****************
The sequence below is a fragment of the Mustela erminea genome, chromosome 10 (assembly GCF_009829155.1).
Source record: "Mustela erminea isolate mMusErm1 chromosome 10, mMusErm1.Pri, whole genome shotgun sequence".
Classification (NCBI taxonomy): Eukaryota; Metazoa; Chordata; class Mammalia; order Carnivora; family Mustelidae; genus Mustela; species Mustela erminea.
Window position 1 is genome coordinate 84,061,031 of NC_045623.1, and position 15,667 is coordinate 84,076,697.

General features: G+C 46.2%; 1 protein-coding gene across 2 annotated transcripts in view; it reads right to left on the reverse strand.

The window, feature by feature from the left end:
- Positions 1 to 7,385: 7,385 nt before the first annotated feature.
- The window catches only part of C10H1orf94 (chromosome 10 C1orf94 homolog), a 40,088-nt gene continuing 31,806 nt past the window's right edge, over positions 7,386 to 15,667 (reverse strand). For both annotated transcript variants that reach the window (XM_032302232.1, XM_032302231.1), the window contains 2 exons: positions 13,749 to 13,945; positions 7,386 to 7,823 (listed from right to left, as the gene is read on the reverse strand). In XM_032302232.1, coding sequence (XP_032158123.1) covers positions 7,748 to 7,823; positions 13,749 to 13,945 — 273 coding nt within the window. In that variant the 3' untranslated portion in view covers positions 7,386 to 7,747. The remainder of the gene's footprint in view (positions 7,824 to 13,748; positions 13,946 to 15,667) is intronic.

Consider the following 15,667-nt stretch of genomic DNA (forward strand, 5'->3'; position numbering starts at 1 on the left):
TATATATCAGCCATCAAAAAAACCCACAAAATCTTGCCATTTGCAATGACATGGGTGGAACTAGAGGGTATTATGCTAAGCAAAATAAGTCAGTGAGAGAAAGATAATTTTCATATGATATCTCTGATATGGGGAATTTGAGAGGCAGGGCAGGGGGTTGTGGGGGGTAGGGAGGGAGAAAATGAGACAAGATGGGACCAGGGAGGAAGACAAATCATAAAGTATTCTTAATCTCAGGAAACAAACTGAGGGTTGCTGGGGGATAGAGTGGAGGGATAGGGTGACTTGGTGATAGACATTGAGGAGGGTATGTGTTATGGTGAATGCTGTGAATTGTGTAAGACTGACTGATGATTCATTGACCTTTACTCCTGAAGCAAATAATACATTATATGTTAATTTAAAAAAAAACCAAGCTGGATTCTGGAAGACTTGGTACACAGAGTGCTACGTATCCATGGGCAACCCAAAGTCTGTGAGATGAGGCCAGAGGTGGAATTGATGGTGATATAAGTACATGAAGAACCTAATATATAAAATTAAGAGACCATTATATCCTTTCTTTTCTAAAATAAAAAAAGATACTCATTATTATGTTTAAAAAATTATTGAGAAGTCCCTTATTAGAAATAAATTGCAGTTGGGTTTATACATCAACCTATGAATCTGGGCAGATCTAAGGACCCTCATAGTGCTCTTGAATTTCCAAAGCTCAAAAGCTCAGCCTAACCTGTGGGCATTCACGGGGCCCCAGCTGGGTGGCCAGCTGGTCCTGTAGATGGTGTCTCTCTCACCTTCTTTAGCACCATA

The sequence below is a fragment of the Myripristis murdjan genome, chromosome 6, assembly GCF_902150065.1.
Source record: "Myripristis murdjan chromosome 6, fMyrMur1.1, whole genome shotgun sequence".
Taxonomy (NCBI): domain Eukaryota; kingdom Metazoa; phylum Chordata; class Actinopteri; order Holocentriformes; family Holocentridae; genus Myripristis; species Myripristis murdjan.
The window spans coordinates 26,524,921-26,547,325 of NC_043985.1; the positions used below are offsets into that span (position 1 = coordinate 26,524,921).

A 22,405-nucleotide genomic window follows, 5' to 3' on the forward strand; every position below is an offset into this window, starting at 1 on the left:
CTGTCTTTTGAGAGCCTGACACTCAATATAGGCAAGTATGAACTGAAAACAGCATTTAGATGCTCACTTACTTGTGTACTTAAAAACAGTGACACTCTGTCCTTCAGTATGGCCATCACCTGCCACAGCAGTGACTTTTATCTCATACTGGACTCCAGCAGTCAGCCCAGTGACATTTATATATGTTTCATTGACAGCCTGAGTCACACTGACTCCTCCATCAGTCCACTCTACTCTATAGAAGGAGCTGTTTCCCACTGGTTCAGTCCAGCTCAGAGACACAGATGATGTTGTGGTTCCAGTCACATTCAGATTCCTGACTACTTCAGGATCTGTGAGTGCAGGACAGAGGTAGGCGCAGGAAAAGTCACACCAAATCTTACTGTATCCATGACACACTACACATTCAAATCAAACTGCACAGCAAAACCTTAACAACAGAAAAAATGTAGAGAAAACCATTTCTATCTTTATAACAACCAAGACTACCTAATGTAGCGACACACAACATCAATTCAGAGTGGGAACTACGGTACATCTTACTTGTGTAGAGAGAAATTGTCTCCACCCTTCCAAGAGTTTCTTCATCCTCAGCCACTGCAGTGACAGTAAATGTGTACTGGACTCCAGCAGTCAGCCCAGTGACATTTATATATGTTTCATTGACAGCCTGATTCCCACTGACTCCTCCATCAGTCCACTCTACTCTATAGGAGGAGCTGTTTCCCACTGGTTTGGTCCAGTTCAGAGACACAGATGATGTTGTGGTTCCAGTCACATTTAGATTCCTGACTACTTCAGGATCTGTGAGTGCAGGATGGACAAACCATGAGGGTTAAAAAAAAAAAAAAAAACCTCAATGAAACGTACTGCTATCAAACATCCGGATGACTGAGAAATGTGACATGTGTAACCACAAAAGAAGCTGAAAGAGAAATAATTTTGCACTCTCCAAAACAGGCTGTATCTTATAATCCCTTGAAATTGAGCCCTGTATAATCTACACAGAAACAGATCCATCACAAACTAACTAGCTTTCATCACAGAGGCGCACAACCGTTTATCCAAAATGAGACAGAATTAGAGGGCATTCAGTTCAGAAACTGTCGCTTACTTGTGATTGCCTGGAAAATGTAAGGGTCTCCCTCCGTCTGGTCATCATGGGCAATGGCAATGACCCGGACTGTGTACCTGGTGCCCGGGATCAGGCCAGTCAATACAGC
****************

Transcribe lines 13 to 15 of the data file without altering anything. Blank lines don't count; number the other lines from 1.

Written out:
Taxonomy (NCBI): domain Eukaryota; kingdom Metazoa; phylum Chordata; class Actinopteri; order Holocentriformes; family Holocentridae; genus Myripristis; species Myripristis murdjan.
The window spans coordinates 26,524,921-26,547,325 of NC_043985.1; the positions used below are offsets into that span (position 1 = coordinate 26,524,921).

A 22,405-nucleotide genomic window follows, 5' to 3' on the forward strand; every position below is an offset into this window, starting at 1 on the left: